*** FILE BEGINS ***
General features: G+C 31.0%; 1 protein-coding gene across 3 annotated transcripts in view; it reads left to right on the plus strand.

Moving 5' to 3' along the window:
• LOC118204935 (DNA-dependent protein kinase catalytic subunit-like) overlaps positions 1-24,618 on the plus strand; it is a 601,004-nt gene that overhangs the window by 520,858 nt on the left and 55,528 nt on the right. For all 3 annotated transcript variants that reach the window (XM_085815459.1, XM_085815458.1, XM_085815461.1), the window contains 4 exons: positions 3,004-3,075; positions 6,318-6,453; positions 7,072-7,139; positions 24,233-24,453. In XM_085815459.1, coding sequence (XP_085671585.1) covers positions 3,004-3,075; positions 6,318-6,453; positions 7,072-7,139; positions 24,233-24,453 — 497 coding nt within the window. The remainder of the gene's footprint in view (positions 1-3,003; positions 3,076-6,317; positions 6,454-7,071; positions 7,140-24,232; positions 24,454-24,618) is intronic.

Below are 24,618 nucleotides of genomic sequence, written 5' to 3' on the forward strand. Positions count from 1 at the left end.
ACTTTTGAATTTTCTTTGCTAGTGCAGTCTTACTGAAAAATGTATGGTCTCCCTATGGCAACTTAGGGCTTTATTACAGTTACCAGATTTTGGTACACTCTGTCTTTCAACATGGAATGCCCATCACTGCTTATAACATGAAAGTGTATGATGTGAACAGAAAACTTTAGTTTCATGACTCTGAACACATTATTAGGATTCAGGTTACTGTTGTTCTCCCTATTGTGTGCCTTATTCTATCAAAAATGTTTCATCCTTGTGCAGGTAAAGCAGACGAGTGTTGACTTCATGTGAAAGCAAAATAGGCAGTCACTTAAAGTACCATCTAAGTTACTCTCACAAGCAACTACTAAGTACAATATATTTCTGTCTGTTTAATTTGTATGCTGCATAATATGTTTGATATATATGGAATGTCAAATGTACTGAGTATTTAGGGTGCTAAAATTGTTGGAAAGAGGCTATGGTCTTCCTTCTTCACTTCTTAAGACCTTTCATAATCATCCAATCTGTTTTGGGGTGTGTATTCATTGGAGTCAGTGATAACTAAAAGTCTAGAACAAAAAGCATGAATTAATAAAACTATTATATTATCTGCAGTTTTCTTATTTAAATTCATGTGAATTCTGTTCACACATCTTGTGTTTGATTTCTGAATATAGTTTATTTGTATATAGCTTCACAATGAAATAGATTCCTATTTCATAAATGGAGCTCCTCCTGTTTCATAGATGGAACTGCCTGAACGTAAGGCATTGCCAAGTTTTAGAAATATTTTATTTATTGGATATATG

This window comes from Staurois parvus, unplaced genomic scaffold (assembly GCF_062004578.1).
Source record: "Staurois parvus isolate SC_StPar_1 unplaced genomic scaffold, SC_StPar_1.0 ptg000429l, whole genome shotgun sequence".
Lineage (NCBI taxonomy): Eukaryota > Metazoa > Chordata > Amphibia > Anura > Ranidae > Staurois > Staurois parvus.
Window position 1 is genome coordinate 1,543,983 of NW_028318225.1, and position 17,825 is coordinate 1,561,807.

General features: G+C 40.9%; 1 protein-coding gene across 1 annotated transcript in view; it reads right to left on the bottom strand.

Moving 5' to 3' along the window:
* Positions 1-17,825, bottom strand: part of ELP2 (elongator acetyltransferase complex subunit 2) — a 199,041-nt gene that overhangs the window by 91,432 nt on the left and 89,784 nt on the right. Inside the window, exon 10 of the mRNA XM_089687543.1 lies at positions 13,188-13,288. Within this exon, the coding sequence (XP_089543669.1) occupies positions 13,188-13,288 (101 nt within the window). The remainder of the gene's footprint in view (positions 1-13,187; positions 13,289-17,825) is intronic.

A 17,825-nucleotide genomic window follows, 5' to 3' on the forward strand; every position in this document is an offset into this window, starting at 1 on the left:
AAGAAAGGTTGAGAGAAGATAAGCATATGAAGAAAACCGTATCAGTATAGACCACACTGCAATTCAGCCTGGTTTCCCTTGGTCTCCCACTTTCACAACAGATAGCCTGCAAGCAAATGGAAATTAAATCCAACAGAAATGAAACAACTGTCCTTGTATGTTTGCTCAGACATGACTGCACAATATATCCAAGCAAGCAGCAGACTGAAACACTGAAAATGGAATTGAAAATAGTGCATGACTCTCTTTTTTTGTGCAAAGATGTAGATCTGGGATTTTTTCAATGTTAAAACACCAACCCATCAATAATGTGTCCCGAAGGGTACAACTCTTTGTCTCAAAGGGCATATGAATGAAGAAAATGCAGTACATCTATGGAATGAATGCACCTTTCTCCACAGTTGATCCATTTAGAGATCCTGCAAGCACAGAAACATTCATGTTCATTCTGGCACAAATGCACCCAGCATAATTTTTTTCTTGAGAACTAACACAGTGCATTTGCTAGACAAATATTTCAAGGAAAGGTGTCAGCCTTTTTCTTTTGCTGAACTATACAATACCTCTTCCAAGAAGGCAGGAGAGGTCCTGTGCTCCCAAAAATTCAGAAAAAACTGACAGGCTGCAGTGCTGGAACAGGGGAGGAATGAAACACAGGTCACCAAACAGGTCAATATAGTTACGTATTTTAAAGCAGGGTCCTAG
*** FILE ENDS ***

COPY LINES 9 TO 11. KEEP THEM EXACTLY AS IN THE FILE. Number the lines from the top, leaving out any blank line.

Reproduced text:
Window position 1 is genome coordinate 1,543,983 of NW_028318225.1, and position 17,825 is coordinate 1,561,807.

General features: G+C 40.9%; 1 protein-coding gene across 1 annotated transcript in view; it reads right to left on the bottom strand.

Moving 5' to 3' along the window: